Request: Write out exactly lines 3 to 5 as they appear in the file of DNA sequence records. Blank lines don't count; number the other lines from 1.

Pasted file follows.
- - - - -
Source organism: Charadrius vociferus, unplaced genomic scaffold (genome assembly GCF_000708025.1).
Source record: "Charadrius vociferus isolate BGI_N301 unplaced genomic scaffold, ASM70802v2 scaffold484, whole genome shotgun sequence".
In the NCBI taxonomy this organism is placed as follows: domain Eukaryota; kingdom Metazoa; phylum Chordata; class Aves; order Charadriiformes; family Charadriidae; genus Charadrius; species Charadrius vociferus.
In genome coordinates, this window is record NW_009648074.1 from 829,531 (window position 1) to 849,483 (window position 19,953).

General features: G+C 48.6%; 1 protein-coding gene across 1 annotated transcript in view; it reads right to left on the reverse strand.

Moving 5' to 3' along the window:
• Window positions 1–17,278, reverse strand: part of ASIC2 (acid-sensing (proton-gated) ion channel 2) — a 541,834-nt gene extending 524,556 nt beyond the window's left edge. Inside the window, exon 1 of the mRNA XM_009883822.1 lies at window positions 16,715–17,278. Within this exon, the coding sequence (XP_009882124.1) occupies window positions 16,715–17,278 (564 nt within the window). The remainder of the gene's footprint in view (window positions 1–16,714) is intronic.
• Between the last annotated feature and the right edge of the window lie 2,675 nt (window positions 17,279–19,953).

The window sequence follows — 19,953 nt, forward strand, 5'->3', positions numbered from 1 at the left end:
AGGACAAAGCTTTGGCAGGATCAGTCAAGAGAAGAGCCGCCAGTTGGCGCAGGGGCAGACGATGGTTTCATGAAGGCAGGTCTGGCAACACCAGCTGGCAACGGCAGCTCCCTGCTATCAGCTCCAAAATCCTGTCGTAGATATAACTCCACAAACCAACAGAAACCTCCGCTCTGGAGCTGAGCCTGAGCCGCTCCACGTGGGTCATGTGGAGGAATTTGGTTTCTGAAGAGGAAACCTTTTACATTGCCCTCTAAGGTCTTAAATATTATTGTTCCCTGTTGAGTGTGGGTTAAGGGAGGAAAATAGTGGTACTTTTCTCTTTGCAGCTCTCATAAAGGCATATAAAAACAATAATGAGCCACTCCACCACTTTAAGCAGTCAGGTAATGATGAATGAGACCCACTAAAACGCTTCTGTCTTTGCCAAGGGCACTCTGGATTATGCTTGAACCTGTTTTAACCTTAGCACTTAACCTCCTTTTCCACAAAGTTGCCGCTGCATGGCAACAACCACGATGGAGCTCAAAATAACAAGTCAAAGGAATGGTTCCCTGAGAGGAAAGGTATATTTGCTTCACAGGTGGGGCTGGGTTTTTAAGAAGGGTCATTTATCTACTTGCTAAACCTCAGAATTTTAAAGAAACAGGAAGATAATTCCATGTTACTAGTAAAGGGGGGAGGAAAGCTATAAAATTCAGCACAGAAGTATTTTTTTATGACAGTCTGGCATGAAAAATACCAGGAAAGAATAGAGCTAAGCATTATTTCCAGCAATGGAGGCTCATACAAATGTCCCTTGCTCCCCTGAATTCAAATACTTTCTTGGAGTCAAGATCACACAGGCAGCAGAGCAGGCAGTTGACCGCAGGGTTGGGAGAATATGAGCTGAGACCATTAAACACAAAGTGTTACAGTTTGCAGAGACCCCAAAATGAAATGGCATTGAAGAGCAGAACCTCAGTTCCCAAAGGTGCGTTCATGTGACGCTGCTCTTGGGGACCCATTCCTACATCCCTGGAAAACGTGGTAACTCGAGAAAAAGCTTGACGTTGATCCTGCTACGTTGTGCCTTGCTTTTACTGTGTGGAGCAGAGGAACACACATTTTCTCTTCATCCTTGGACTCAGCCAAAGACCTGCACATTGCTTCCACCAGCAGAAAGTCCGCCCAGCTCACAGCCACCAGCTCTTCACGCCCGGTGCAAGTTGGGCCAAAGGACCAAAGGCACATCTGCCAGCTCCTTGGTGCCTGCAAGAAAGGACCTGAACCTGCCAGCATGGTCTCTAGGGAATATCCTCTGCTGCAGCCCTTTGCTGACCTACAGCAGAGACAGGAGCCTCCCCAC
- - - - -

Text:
In the NCBI taxonomy this organism is placed as follows: domain Eukaryota; kingdom Metazoa; phylum Chordata; class Aves; order Charadriiformes; family Charadriidae; genus Charadrius; species Charadrius vociferus.
In genome coordinates, this window is record NW_009648074.1 from 829,531 (window position 1) to 849,483 (window position 19,953).

General features: G+C 48.6%; 1 protein-coding gene across 1 annotated transcript in view; it reads right to left on the reverse strand.